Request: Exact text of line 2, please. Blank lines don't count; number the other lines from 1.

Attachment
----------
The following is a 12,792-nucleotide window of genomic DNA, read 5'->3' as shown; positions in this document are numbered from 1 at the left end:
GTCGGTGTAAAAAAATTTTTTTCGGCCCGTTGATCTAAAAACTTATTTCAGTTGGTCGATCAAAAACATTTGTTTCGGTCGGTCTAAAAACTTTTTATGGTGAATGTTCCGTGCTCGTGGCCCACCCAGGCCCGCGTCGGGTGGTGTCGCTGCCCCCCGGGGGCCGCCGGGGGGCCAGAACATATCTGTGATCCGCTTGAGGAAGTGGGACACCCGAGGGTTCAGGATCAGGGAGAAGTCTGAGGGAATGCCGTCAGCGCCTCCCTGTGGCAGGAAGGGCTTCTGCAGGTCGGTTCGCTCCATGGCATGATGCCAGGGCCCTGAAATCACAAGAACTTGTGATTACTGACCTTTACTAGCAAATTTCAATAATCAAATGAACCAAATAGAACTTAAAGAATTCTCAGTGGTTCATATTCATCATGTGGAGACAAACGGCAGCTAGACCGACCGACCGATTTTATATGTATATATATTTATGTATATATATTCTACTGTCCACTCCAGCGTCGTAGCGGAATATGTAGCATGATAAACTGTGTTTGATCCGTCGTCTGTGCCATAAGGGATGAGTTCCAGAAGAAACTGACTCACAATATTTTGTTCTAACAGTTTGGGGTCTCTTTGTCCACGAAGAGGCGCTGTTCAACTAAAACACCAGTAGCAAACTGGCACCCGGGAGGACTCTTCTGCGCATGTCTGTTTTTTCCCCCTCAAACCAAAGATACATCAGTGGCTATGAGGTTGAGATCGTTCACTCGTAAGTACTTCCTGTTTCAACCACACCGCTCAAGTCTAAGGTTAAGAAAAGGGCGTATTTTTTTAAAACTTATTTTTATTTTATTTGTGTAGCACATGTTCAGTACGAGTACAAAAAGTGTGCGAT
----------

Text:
GTCGGTGTAAAAAAATTTTTTTCGGCCCGTTGATCTAAAAACTTATTTCAGTTGGTCGATCAAAAACATTTGTTTCGGTCGGTCTAAAAACTTTTTATGGTGAATGTTCCGTGCTCGTGGCCCACCCAGGCCCGCGTCGGGTGGTGTCGCTGCCCCCCGGGGGCCGCCGGGGGGCCAGAACATATCTGTGATCCGCTTGAGGAAGTGGGACACCCGAGGGTTCAGGATCAGGGAGAAGTCTGAGGGAATGCCGTCAGCGCCTCCCTGTGGCAGGAAGGGCTTCTGCAGGTCGGTTCGCTCCATGGCATGATGCCAGGGCCCTGAAATCACAAGAACTTGTGATTACTGACCTTTACTAGCAAATTTCAATAATCAAATGAACCAAATAGAACTTAAAGAATTCTCAGTGGTTCATATTCATCATGTGGAGACAAACGGCAGCTAGACCGACCGACCGATTTTATATGTATATATATTTATGTATATATATTCTACTGTCCACTCCAGCGTCGTAGCGGAATATGTAGCATGATAAACTGTGTTTGATCCGTCGTCTGTGCCATAAGGGATGAGTTCCAGAAGAAACTGACTCACAATATTTTGTTCTAACAGTTTGGGGTCTCTTTGTCCACGAAGAGGCGCTGTTCAACTAAAACACCAGTAGCAAACTGGCACCCGGGAGGACTCTTCTGCGCATGTCTGTTTTTTCCCCCTCAAACCAAAGATACATCAGTGGCTATGAGGTTGAGATCGTTCACTCGTAAGTACTTCCTGTTTCAACCACACCGCTCAAGTCTAAGGTTAAGAAAAGGGCGTATTTTTTTAAAACTTATTTTTATTTTATTTGTGTAGCACATGTTCAGTACGAGTACAAAAAGTGTGCGAT